Economic growth is just GDP (gross domestic product) growth. That is what most politicians focus on in Nigeria. But it does not address the problems of poverty, because a lot of that growth is not inclusive growth. So, we will try to create an inclusive growth environment that addresses the real questions of economic development. We will address the structure of the Nigerian economy by moving it away from dependence on crude oil rents. If I were to sum up my economic blueprint in one word, it will be that we will run an innovation economy in Nigeria. Inventions and innovations will drive Nigeria’s economy. We will invest in those inventions, pipe them into the markets and an economic boom will ensue eventually.

PT: Do you have confidence in INEC to deliver a free and fair election in 2019?

MOGHALU: Knowing what we know, seeing that the president has worryingly declined to sign the Amended Electoral Act, I have my fears. And my fears are precisely whether or not INEC will be independent enough to resist what is obviously the intention of the ruling party to rig the elections.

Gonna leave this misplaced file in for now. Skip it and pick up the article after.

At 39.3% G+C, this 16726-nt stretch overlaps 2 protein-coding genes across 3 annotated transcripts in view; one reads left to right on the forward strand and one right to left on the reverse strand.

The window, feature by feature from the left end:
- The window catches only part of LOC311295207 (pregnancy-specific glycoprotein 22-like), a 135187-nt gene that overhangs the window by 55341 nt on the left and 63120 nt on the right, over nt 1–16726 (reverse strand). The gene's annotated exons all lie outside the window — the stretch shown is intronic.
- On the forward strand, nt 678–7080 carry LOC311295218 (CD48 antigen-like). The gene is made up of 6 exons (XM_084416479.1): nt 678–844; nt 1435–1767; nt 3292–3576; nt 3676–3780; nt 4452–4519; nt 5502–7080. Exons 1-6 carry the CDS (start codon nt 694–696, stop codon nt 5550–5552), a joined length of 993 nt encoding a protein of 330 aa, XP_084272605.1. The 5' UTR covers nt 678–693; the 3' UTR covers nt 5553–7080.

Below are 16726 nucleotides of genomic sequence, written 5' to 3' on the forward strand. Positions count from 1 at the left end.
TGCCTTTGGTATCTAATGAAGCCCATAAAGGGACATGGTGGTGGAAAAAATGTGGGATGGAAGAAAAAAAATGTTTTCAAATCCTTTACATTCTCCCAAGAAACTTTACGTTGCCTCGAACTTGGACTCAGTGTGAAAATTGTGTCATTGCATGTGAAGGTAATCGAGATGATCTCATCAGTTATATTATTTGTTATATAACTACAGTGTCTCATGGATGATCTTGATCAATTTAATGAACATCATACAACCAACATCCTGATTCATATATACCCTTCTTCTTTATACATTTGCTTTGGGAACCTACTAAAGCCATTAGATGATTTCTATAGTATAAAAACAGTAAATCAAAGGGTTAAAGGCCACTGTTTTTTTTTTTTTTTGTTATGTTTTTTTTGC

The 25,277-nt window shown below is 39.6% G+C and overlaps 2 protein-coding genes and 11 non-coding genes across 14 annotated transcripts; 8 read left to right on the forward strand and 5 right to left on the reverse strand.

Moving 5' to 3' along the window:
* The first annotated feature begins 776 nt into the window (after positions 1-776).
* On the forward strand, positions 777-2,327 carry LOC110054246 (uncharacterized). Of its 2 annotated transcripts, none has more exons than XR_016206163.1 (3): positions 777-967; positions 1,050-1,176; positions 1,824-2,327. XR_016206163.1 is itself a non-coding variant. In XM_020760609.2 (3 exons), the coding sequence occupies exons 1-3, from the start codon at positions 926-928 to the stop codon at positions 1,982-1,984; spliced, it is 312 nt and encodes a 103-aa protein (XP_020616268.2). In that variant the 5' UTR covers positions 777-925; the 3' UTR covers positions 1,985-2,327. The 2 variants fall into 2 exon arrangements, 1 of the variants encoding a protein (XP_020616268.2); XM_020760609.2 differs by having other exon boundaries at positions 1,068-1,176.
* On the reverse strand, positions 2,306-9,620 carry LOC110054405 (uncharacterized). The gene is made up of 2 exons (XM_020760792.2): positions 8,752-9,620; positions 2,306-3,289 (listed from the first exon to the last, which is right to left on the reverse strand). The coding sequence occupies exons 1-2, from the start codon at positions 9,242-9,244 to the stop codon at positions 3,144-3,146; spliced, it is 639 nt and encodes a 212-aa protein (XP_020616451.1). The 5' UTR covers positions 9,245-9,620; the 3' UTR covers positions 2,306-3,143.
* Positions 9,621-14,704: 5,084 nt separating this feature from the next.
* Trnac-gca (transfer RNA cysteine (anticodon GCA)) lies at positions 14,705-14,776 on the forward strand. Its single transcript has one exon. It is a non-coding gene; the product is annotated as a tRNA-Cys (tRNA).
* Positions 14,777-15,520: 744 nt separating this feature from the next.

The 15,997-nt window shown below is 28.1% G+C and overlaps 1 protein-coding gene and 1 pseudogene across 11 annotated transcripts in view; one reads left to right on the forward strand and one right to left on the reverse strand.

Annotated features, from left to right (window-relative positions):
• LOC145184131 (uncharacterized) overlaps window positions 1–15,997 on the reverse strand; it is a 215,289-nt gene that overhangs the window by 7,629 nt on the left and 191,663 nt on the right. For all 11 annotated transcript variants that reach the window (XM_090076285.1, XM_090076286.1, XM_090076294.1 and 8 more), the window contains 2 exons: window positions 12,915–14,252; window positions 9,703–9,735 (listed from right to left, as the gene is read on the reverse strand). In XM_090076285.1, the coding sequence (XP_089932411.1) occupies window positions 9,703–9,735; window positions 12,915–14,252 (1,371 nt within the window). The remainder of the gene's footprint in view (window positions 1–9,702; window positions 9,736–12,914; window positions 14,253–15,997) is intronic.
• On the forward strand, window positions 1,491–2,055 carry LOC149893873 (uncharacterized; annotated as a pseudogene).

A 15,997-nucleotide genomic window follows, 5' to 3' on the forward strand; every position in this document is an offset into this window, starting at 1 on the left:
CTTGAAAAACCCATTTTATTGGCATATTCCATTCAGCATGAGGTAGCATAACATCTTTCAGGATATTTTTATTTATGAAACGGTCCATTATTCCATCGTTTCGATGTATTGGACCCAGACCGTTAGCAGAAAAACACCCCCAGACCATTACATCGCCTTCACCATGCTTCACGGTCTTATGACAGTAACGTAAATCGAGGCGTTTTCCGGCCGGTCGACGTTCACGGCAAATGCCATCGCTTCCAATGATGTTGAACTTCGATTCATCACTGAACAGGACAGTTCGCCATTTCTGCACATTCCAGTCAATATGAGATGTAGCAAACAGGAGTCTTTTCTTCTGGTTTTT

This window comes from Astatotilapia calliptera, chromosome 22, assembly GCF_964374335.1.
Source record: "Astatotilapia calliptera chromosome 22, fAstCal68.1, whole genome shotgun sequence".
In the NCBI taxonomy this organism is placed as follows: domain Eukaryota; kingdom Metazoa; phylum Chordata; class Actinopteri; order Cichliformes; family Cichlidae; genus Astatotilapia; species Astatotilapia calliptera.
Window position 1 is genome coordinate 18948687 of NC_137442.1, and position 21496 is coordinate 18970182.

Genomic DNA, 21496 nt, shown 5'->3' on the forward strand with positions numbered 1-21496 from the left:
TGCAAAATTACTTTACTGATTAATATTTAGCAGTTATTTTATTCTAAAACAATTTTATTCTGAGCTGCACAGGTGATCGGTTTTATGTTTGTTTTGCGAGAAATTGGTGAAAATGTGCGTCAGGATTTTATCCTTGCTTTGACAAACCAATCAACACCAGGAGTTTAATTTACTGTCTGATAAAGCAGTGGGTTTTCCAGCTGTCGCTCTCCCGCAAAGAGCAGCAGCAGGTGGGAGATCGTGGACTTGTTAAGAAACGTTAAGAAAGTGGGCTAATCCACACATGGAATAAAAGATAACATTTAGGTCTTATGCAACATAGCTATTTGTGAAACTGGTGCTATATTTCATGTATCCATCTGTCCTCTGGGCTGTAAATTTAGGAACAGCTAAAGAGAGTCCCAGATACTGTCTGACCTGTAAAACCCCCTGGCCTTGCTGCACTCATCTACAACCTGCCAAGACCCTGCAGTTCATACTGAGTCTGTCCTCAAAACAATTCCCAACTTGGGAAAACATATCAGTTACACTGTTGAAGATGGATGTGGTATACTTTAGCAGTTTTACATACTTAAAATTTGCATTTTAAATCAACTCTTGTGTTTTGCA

PT: On security, as Commander-in-chief, will you be able to criticize the military if they apparently violate human rights?

MOGHALU: Of course! Why should I not do that? My responsibility is first and foremost to the people of Nigeria, As Commander-in-Chief, I will hold the armed forces accountable to the standards of fundamental human rights they cannot be violated. Because if I do that, I will be violating the Constitution. So, yes, I would hold the military accountable.

PT: So, how would you deal with Boko Haram, the herdsmen and all of that?